Syngenta Pulls Controversial GMO Corn Out of Canadian Market

Agent Orange Resistant Seeds Receive USDA Pushback

Sales of a controversial strain of GMO corn manufactured by Syngenta, the world’s largest crop chemicals company, will no longer be sold in Canada, Reuters reports.

The biotech company pulled its GMO corn seed variety that contains the Agrisure Duracade trait because major importers of corn have not approved the product. “The trait has been approved for cultivation in Canada and the United States and for import by some overseas buyers, including Japan, Mexico and South Korea,” reports Reuters, but, “it has not been approved for import by China or the European Union, two major international markets.”

Read more about GMO corn

The Duracade GMO corn variety is engineered to fight rootworms, “pests that can reduce harvests and cost farmers millions of dollars in pesticide expenses and lost revenue,” explains Reuters. “Exporters and some farmers applauded the decision because they had worried the presence of the unapproved trait in Canada’s grain supply could disrupt trade.”

Rootworms have shown immunity to Bt corn varieties, which are modified to include a bacteria (Bacillus thuringiensis) intended to kill the pests. But in recent years, one of the biggest criticisms of genetic modification is that pests like the rootworm are showing resistance to the technology. The resistance has created a market demand for harsher pesticides, like 2,4-D, a major ingredient in the defoliant Agent Orange that was used during the Vietnam War.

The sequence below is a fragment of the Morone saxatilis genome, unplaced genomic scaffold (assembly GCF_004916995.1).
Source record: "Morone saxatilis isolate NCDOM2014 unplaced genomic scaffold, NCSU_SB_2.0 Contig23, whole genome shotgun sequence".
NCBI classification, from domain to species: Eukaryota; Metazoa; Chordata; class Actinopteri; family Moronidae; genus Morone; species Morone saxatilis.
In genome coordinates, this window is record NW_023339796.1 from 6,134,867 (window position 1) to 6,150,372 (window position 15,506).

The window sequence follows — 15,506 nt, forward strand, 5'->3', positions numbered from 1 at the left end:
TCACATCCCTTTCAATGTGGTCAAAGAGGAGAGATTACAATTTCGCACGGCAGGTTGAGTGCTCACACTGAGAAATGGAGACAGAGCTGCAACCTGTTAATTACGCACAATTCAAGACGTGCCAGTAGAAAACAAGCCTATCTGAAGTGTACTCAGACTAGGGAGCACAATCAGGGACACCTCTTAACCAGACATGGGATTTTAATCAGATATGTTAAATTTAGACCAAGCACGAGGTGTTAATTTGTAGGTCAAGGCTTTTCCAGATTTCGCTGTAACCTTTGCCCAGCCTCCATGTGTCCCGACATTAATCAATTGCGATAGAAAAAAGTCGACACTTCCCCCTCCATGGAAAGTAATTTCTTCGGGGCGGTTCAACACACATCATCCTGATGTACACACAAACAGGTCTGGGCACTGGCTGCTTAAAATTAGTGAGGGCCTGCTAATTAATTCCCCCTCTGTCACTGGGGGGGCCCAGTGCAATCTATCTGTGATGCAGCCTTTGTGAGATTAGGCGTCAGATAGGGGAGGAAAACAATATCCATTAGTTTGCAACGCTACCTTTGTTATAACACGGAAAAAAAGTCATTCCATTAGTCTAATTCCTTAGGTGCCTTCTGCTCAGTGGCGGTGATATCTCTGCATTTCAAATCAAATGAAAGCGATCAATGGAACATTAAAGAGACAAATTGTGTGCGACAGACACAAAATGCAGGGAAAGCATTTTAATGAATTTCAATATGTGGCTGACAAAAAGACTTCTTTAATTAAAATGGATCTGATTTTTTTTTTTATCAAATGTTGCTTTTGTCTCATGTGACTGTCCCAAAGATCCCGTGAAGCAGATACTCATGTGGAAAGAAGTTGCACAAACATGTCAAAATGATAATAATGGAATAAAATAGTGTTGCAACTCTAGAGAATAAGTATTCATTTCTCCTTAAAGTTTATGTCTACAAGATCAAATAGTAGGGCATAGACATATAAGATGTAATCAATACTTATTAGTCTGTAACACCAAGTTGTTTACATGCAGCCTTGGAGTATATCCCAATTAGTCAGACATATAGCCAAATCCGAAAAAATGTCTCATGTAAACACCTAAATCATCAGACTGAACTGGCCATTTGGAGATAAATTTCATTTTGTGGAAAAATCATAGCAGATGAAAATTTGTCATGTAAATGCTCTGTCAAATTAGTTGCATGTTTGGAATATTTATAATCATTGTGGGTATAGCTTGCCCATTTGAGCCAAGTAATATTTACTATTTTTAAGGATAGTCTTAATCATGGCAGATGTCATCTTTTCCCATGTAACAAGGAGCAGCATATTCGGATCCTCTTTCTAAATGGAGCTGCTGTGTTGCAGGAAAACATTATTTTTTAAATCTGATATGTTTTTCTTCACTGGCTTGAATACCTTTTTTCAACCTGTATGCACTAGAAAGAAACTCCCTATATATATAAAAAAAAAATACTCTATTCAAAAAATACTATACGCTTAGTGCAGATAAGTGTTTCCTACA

“Since November, Chinese authorities have rejected more than 600,000 tonnes of U.S. corn and corn products containing another unauthorized genetically modified Syngenta corn trait, Agrisure Viptera”, reports Reuters. “Known as MIR 162, the trait has been awaiting Beijing’s approval for more than two years.”

Read more about 2,4-D


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Jill Ettinger is a freelance journalist and marketing specialist primarily focused on the organic and natural industries, she bridges her love for changing the food system with her lifelong passion for writing and connecting people in their shared values. You can connect with Jill on Twitter and Instagram.